But then that hole appeared in the chassis beam as it goes up to the engine bay area. It might have always been there, but I then crawled in under the car with pliers, hammer and screw driver to go check the rest of the beams and found that although they mostly looked really good from the outside, it was just a very thin skin on the outside that somehow retained its good looks. Inside it was rotten. Also, there was not one section where it was good on both sides of the car. I probably have mild OCD, but the idea of one half a repair and the other original would drive me nuts, so it all had to go.

After probably another 2 weeks of procrastinating, wondering, asking for ideas, one day after work I decided to just go and cut it all out and take it from there.
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I did take out that back bit first, just in case I make a mess, it would be the easier one to fix. But, in for a penny, in for a pound, no point wondering any more.
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Front out. On the floor next to the car is the bit chopped out and one can clearly see just how bad the beams and floor panel had rusted.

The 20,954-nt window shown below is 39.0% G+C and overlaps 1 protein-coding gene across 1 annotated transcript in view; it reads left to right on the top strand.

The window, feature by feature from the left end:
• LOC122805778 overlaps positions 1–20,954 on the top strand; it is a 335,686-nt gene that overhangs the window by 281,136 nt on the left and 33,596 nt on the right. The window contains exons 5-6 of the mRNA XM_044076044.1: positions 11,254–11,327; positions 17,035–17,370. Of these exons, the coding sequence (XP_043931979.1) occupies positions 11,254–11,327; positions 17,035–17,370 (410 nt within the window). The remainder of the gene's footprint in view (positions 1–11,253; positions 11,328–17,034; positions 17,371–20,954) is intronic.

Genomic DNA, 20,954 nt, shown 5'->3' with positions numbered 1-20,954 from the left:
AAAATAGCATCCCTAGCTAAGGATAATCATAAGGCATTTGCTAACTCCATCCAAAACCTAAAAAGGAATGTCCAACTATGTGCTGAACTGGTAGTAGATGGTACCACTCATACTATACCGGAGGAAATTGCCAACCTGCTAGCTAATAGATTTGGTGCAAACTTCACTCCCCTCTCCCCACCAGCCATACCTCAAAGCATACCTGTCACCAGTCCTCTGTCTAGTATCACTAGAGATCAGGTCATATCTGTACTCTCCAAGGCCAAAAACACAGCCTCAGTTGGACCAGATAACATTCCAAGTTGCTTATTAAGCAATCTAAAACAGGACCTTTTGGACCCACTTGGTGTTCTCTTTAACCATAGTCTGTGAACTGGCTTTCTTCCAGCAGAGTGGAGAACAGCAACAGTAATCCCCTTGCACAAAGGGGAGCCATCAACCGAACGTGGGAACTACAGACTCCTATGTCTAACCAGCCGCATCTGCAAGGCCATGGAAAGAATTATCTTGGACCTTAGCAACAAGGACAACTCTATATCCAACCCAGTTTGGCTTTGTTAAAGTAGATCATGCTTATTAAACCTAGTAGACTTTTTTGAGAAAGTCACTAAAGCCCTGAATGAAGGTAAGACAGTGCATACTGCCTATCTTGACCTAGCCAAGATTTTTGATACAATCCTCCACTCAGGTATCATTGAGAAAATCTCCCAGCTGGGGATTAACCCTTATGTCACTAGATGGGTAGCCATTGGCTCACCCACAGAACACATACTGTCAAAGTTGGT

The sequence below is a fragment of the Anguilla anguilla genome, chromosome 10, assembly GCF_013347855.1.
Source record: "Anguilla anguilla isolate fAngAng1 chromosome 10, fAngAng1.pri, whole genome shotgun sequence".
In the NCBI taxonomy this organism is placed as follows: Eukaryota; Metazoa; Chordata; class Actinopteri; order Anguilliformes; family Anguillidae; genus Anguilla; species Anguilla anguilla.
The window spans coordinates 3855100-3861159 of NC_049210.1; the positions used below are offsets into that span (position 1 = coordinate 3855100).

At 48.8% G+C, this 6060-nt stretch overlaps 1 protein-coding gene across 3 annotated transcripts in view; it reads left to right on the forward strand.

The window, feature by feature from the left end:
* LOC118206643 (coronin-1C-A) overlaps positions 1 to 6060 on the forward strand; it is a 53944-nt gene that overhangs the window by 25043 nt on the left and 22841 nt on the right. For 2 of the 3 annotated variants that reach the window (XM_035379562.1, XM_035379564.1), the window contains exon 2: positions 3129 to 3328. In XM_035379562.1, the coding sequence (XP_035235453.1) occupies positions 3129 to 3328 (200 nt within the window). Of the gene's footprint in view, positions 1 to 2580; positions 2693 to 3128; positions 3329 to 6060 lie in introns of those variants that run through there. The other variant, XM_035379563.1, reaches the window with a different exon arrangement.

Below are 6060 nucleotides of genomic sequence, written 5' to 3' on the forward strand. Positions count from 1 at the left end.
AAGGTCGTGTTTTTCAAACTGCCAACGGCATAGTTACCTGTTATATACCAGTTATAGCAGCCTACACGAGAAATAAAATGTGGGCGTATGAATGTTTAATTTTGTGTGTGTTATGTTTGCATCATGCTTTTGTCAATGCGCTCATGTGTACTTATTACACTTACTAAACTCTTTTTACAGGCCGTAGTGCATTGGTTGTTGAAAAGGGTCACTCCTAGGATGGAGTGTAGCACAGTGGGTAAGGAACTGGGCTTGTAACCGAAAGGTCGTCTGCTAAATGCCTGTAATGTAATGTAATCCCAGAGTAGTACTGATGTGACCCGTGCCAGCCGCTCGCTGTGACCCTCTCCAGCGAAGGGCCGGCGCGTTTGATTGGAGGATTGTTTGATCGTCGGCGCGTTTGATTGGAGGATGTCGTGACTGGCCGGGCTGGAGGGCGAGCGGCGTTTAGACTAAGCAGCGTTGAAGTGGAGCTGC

There was a pause here in the project. I wanted to see (although I had very little hope of success) if I could find a donor car being chopped up anyway to get a good floor out of. No such luck, the few that were bad enough to chop up had floors even worse than mine. I had a look at some other cars to try and find something one could make fit. I gave up on that idea, again he cars in my area (Western Cape) getting chopped are rusted. Scrappers were not much help either, in any case more modern cars have floors of a quite different size and shape, so it would be too messy. I did, for about 10secs, think about trying to source replacement panels from UK or such, but the cost just cannot be justified for this type of project. Perhaps a nuts and bolts concourse type restoration yes.

So, I set about getting materials together to fabricate replacement parts. Don't set your sights too high, I am not one of those highly skilled guys who can shape sheetmetal into the OEM shapes, this was going to be a lot more brown beef stew than fillet mignon.
Last edited by KSF on Fri 11 Nov 2016, 17:36, edited 1 time in total.

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Re: MkII Cortina Perana V6 racer

Post by KSF » Fri 11 Nov 2016, 17:34